Republicans Do Their Best to Distance Trump From Giuliani in Impeachment Report

Sam Brodey
Angela Weiss/AFP/Getty

In a lengthy report released late Monday, House Republicans threw out a range of defenses designed to poke holes in the Democrats’ case to impeach President Trump

One defense that pops up repeatedly in the 123-page document: Rudy Giuliani went rogue

Giuliani, the president’s personal lawyer, is at the center of Trump’s apparent push to compel Ukraine to secure him political favors. Trump asked his Ukrainian counterpart, President Volodymyr Zelensky, to speak with Giuliani about the matter during their July 25 phone call. His instruction to U.S. diplomats working on Ukraine was similar: “Talk to Rudy” was the president’s order, testified Gordon Sondland, the U.S. ambassador to the European Union. 

The House GOP report, reflecting a key strategy of distancing Trump from some of the nitty-gritty of the Ukraine push, says Giuliani was not acting at the president’s behest and did not speak on his behalf. 

Here’s How Republicans Are Trying to Distance Trump From Rudy

“To the extent Mayor Giuliani was involved, he was in communication with these officials and the Ukrainians did not see him as speaking on behalf of the President,” the report says. That concluding phrase is repeated several times in the report. Instead, the GOP posits, the Ukrainians saw Giuliani as someone who had the president’s ear and was worth influencing—not someone trying to relay Trump’s demands. 

“The Ukrainian government asked Ambassador [Kurt] Volker to connect them with Mayor Giuliani to help change Mayor Giuliani’s skeptical view of President Zelensky and ‘clear up’ information flowing to the President,” the report says. Out of that contact, testified several diplomats, came pressure from Giuliani for Kyiv to make a public commitment to investigate former Vice President Joe Biden and his son Hunter.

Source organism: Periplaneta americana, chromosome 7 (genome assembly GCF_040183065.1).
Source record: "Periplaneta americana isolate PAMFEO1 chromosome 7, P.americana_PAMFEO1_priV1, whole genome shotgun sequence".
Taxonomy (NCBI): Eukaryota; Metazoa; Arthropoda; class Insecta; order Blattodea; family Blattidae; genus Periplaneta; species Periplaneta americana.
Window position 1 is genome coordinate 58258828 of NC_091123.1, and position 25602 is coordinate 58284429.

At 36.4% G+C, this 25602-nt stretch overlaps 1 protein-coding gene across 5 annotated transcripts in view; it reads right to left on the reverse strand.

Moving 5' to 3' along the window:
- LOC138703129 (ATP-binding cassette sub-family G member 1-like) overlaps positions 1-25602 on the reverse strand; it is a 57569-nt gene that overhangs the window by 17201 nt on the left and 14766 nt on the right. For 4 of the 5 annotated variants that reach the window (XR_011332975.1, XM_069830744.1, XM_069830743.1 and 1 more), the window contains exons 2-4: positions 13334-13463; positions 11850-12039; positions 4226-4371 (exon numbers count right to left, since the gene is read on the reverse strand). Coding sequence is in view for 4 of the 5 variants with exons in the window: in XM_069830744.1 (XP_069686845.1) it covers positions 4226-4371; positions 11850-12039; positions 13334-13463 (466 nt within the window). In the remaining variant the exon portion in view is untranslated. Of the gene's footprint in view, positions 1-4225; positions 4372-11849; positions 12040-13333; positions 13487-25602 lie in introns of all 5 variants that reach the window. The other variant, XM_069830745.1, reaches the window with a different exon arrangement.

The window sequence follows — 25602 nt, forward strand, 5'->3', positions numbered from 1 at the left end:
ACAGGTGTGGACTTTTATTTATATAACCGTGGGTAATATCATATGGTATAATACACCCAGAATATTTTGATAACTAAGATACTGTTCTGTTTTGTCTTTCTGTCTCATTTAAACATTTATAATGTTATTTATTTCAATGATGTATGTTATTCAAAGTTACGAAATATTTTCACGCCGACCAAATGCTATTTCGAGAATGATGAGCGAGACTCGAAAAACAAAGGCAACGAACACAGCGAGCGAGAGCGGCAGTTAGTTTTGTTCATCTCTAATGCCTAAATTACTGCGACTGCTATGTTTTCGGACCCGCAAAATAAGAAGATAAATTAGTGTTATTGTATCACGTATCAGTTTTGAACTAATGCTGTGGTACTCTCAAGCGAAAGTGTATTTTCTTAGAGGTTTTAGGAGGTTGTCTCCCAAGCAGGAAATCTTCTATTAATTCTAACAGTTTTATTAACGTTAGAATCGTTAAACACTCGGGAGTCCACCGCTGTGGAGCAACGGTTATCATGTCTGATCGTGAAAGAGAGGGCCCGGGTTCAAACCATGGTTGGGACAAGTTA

Indeed, the Republicans suggest that Giuliani might have been responsible for bolstering the president’s “negative” attitudes about Ukraine. “Evidence suggests that Mayor Giuliani’s negative assessment of President Zelensky may have reinforced President Trump’s existing skepticism about Ukraine and its history of corruption,” the report says. 

At another point, the Republican report notes that the White House took steps to rein in Giuliani and “actively worked to stop potential impropriety.” The report uses as an example the administration’s denial of Giuliani when he attempted to secure a U.S. visa for Viktor Shokin, a former Ukrainian prosecutor who had helped lead the campaign to push out Marie Yovanovitch, the former U.S. ambassador to Ukraine. 

Whatever Giuliani’s role was, the GOP report stresses that it was fine, or at the very least, not illegal—even if “some pockets of the State Department and NSC grumbled” over it. Former National Security Adviser John Bolton famously said Giuliani was a “hand grenade” that would “blow up” everyone working on U.S.-Ukraine ties.

“The use of private citizens, such as Mayor Giuliani, to assist effectuating U.S. foreign policy goals on specific issues is not per se inappropriate and the Democrats’ witnesses testified that the use of private citizens can sometimes beneficial,” said the report. “There is no evidence that the arrangement here violated any laws or harmed national security.”

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